Version Five – Marching Tags: I have to confess that I probably play this one too much, but it tends to quickly increase the energy and focus in the space while also reinforcing names. Similar to version three above, players now add movement to the process: Player A says their own name twice and then repeats the name of another member of the group (“B”) while walking towards this selected player. Player B then accepts this “tag” and vacates their spot in the circle by repeating their own name twice and then the name of another random player (“C”) while walking towards them. Avoid tagging players to your immediate left or right as it tends to bunch up the exercise in unhelpful ways, and be sure to make the focus passes energized and clear. As players become comfortable with the general conceit and flow, you can generally add new chains into the mix which necessitates even more deliberate focus gives and articulation. I’ll initiate four or five new threads by the end of the game which tends to give a dramatic energy boost and some delightfully climactic chaos.
Player A: (leaving their spot in the circle and walking towards Player B) “David, David, Dwayne, Dwayne…”
Version Six – Decaying Pass: This one has a few stages and requires a little more time. The first round, similar to version one above, requires each player to introduce themselves by saying their name twice accompanied with a repeated gesture that is unique and dynamic. It’s particularly important that gestures are not too similar to others in the mix. Players should take care to closely observe and then repeat everyone’s first choice as these become the foundation of the game. For round two, players now pass the focus around the circle by first repeating their own name and gesture twice and then that of their intended recipient. This new player responds by echoing their own name and gesture twice and then that of a new player in the circle. After everyone’s name and gesture has been suitably burnt in a few times (make sure no one is accidentally omitted) the ensemble can move to round three where players no longer repeat their own name and gesture when they are tagged but rather just perform twice the name and gesture of the new player in the sequence. Round four consists of abridging the tag even further and now players drop the verbal component and merely pass focus through the use of the established repeated gestures. And if you have the appetite for a fifth round, players can then half the gestures of their intended recipients so now each motion is only performed once and in silence. Each new round should ideally increase the tempo and attack of the exchanges without them becoming needlessly frantic or ill-defined.
After all the players have established their names and gestures, Player A begins round two by saying “David, David” with two outlandish bows, followed by “Dwayne, Dwayne” (Player B) and their established action of two disco points to the ceiling. Player B continues the game…
Version Seven – Torture Names: I wouldn’t recommend this one at all for an initial name circle salvo but it can be a playful refresher for a more established group. Focus is passed around the circle with clear claps and stated names (as in version three above.) However, now when Player A claps towards Player B they must say someone else’s name in the circle (Player C.) Player C has now, in fact, been tagged (not the person Player A was clapping towards) and they must now clap towards a new player in the group (“D”) while naming yet another different player (“E”) the latter of whom then continues the game. This can be a bit of a mind melting warm-up as players need to, on some level, almost separate their listening and observing skills. I’ve also played it where the person who is clapped towards continues the chain (as opposed to the named player) but for reasons a neuro scientist might have to explain, it doesn’t seem to have the same effect or challenge.
Player A: (while clapping towards Player B “Dwayne“) “Ciara.” Player C (Ciara) continues the sequence.
Version Eight – The Snake: This is a favorite but I’m not exaggerating when I say that it can easily take 60 to 90 minutes if you’re working with sixteen or more players. Round one begins as Player A turns into the circle and stands opposite Player B. Both players greet each other (shaking hands, a high five, or whatever works in your company culture) and say their names. Each player then provides a brief factoid or truthful experience – something that they are comfortable ultimately sharing with the whole group. After this exchange, Player A continues around the circle to Player C and repeats the introduction process of sharing names and completely different brief facts – each new pairing should be sure to share two new pieces of information. Once Player A has moved several players down the line, Player B follows behind, greeting first Player C, then D… This continues with each following player replicating the pattern of their predecessor. Eventually, Player A will make it to the last player in the circle (Player L for our example) and will then fold back into their original place. Round two overlaps in that as players meet for a second time (so Player B has just talked to Player L and is now faced again with Player A) improvisers no longer introduce themselves but rather repeat each others’ names and the original factoids they shared when they first met (if they can!) Players continue to return to their original spots in the circle with Player L being the last to weave around the whole group in sequence. Round three commences once everyone is back in the circle having had two brief moments with everyone else, first providing names and an original fact, and then striving to repeat them. The final round consists of players taking turns stepping into the middle of the circle with an energized announcement of “Let’s meet [player’s name]!” Other players on the peripheral then randomly chime in with the host of facts that they can recall about the featured improviser. This process continues until everyone has been celebrated in this celebratory fashion. This iteration requires a greater willingness to share and risk than merely providing a goofy gesture, but will also forge richer and more unexpected connections.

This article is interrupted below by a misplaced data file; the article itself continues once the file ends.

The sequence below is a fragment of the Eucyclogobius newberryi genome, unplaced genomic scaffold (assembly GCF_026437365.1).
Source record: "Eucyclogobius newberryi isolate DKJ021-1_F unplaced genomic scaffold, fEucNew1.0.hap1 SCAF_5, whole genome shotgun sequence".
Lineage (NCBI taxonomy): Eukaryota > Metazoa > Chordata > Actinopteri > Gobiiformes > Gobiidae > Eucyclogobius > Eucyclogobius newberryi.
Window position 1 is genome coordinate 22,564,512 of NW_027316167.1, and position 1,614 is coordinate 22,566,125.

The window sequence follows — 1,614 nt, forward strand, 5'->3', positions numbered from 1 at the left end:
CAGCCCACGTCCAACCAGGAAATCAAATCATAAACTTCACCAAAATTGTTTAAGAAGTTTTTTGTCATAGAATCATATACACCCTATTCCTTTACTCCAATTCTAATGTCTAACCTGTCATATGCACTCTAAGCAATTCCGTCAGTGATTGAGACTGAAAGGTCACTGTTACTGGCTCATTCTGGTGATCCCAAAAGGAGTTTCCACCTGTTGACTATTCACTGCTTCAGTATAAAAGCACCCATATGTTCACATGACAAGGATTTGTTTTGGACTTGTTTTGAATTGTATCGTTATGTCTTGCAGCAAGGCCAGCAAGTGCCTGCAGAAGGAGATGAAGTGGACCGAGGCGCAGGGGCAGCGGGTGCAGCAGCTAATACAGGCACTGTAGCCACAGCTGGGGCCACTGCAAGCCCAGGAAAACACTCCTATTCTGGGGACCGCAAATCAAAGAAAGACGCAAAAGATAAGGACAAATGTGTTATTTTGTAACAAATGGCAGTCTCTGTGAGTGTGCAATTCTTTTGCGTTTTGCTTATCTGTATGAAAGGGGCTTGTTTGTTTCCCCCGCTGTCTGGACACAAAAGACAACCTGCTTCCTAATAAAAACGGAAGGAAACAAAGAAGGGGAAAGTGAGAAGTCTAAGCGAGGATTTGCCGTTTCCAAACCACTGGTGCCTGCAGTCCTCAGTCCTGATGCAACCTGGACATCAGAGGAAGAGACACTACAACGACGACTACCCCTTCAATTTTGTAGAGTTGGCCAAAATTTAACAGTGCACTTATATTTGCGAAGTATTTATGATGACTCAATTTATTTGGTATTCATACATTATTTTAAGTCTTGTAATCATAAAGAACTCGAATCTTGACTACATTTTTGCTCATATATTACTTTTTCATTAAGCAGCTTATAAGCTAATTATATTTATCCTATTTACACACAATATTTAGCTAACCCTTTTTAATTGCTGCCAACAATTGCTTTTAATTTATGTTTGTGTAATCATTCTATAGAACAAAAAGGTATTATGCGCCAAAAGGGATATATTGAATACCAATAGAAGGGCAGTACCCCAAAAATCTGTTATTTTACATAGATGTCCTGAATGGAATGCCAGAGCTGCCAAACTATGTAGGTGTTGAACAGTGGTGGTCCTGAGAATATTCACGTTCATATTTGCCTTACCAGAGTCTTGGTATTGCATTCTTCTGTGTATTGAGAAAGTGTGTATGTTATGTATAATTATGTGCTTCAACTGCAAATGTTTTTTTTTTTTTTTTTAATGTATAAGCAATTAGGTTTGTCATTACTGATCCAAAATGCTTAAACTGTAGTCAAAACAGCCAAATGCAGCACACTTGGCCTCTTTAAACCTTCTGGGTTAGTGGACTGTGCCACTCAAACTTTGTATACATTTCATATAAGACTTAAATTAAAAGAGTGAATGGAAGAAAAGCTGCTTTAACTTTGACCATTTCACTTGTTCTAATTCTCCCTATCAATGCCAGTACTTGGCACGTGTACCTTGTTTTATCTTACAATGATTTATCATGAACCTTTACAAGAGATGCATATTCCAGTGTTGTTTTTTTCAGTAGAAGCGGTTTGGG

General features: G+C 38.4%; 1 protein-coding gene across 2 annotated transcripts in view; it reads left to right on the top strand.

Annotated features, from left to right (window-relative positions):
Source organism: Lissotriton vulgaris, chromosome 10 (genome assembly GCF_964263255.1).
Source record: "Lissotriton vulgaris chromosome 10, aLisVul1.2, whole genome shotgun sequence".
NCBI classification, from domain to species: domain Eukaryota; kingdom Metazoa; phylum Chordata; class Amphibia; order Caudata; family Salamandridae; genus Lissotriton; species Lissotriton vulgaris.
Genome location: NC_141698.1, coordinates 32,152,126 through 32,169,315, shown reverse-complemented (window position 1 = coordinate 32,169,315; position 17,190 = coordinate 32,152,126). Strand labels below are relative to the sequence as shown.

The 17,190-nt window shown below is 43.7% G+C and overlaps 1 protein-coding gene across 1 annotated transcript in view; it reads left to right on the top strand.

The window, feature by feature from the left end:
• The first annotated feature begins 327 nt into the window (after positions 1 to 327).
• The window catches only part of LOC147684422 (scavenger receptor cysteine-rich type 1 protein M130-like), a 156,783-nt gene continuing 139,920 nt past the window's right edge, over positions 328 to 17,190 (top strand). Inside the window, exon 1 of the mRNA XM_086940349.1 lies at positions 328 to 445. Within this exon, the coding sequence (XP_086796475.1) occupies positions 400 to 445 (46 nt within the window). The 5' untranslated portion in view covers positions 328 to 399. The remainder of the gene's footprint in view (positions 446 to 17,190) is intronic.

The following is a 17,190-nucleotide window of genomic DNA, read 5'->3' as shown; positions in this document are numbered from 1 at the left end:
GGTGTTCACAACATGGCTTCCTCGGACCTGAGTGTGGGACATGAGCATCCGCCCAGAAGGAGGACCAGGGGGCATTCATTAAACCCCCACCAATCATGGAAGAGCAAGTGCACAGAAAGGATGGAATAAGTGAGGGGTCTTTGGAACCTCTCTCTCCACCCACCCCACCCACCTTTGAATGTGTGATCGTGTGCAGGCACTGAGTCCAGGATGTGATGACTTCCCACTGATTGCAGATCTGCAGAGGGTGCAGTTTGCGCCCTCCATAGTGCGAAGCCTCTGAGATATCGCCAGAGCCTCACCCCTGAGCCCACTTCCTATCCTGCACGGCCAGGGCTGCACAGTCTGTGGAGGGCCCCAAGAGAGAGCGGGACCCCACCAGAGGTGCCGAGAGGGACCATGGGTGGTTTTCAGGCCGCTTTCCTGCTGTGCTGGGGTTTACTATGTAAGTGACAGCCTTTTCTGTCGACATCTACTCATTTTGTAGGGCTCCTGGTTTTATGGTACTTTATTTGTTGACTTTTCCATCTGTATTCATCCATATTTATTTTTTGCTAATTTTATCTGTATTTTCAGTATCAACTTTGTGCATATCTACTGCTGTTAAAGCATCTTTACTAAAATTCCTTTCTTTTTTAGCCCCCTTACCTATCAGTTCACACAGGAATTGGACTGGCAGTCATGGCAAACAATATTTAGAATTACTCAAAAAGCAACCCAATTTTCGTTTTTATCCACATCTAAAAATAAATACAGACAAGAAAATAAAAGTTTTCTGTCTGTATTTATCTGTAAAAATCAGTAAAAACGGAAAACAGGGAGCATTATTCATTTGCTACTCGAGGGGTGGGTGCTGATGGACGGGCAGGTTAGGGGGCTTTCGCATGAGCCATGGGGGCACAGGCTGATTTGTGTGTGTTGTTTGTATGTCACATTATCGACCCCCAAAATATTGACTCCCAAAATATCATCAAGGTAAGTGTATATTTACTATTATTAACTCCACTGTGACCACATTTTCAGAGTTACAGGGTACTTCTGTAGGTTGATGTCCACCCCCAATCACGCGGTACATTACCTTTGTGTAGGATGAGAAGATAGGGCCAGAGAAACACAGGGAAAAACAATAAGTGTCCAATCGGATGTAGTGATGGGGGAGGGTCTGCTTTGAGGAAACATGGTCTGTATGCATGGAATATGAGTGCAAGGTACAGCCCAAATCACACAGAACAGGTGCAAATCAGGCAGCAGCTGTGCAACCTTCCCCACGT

Player A: (turning to Player B and greeting them) “Hi, I’m David. I’m the third of four siblings and have two sisters and a brother.”
Player B: “Hi David! I’m Dwayne. I have been a vegetarian since I was eight years old.”
Just in case it doesn’t go without saying, be mindful of the specific needs and abilities of your group. Some of these exercises are more boisterous than others (Marching Tags tends to have folks bumping into each other a little.) Others may be a little more challenging if several players share the same name. If you’ve a favorite name game that you’re willing to share that isn’t featured here yet, I’d love to keep this list growing. You can post it below or email me the details here.
Connected Concept: Names